Tech Launches 3rd-Grade Mentoring Program

Tech Launches 3rd-Grade Mentoring Program

NMT Partners With Socorro Schools And Mentoring Program

SOCORRO, N.M. – Since the launch of a new outreach program with Socorro third-graders, 11 New Mexico Tech students have been working after school to mentor 23 local youngsters every week.

Administrators from the university, the local school district, and MATCH New Mexico mentoring organization officially signed a memorandum of understanding (MOU) in late September to make the program official.

"One of the things identified in New Mexico Tech's Strategic Plan is to have more involvement with the community through outreach," said Dr. Sharon Sessions, the NMT liaison to the school district. "This partnership with the Socorro School district and MATCH New Mexico is an excellent opportunity to meet this goal." 

Socorro Consolidated Schools board member Carlos Vega discovered MATCH New Mexico at a conference in Santa Fe in the spring. Shortly thereafter, Dr. John Graham, the founder of MATCH New Mexico, visited with Socorro school administrators and Dr. Sessions, to discuss starting the mentoring program in Socorro. Similar programs already exist in Santa Fe, Albuquerque, and Taos.  Over the summer, the three groups began to identify resources help support the program. 

During the first week of the fall 2016, Graham and Sessions solicited applications from interested students through a general email to all students and during the Community Fair at Fidel Center. They then hosted an information session with the Tech students, and Dr. Graham led an all-day orientation on how to engage third-graders, how to mentor, and offered guidance on educational activities. In the meantime, Anton Salome, Assistant Superintendent of Socorro Consolidated Schools, worked with teachers, parents, and administrators to coordinate the effort on the school's end.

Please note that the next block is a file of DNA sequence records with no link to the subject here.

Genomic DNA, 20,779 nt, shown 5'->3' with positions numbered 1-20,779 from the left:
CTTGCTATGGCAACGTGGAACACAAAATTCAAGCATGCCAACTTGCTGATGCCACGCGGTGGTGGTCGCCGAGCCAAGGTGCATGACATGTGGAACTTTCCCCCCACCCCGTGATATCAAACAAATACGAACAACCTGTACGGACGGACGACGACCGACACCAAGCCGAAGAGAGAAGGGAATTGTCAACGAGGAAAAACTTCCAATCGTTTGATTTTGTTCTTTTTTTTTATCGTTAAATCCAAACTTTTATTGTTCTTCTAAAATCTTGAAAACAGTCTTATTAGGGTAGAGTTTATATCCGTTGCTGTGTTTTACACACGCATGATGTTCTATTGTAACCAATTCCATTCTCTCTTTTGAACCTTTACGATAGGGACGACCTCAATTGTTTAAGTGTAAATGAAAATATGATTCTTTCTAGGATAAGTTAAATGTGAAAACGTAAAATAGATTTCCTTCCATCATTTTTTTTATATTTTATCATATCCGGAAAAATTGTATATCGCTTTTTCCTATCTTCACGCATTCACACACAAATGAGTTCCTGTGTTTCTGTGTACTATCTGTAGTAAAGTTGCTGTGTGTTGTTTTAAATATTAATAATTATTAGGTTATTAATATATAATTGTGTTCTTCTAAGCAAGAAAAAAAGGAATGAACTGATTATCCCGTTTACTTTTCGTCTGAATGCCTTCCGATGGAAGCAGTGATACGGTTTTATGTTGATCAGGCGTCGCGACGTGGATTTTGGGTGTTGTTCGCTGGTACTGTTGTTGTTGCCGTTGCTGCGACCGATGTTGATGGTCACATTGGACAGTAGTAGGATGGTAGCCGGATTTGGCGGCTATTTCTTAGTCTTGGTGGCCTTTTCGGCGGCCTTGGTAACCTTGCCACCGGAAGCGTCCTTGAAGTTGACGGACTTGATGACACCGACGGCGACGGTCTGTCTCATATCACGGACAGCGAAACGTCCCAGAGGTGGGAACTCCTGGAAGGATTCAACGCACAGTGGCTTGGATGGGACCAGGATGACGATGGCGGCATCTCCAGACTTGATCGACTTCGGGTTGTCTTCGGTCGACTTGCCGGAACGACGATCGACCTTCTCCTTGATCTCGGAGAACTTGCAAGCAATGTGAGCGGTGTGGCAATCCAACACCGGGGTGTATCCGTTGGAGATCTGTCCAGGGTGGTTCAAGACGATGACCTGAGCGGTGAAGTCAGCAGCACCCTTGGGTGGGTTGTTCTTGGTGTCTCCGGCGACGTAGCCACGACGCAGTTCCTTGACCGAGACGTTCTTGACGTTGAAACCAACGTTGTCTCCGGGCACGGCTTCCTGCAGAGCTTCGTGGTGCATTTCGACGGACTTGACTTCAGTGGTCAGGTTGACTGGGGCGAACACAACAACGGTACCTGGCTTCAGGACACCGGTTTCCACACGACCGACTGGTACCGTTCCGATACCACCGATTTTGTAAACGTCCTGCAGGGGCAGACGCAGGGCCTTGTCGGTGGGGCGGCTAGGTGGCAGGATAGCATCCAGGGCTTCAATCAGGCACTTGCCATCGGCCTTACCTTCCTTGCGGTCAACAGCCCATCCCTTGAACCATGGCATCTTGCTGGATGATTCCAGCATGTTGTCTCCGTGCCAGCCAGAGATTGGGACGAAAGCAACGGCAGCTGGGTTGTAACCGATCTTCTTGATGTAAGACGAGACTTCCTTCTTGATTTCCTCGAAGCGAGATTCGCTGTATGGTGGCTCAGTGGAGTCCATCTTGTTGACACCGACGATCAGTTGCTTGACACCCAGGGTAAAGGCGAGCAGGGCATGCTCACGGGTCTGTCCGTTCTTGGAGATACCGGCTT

"This has been a very inspiring process," Sessions said.  "The most important part is the amazing cooperation between the educational entities in Socorro. Everyone is so positive and helpful."

Tech students are now working two hours a day twice a week, either one-on-one or in small groups. In addition to gaining experience in education and outreach, the Techies are paid for their work. They are also enrolled in a "Mentoring and Leadership" course to help them be strong mentors and to contribute to their professional development.

"Tech students will have four hours a week to work with their mentees," Sessions said. "They aren't just sitting down and reading.  They do brain engagement exercises; they are making friends, offering support, and teaching kids about science. The third graders will have snacks and drinks so that they are focused on the activities."

The parents of third-graders also receive materials, and get to meet the mentors and the MATCH New Mexico staff. Parents also receive special training to enhance the mentoring program through activities at home.

"A lot of pieces came together to make this happen," Sessions said.  "We have significant contributions from all three organizations. This is a sustainable program because of the unique pool of resources we have brought together, including support from the Federal Work Study program, Title I funding, and the overall framework of the program.  We are hope that this will be a model for the rest of the state."

– NMT –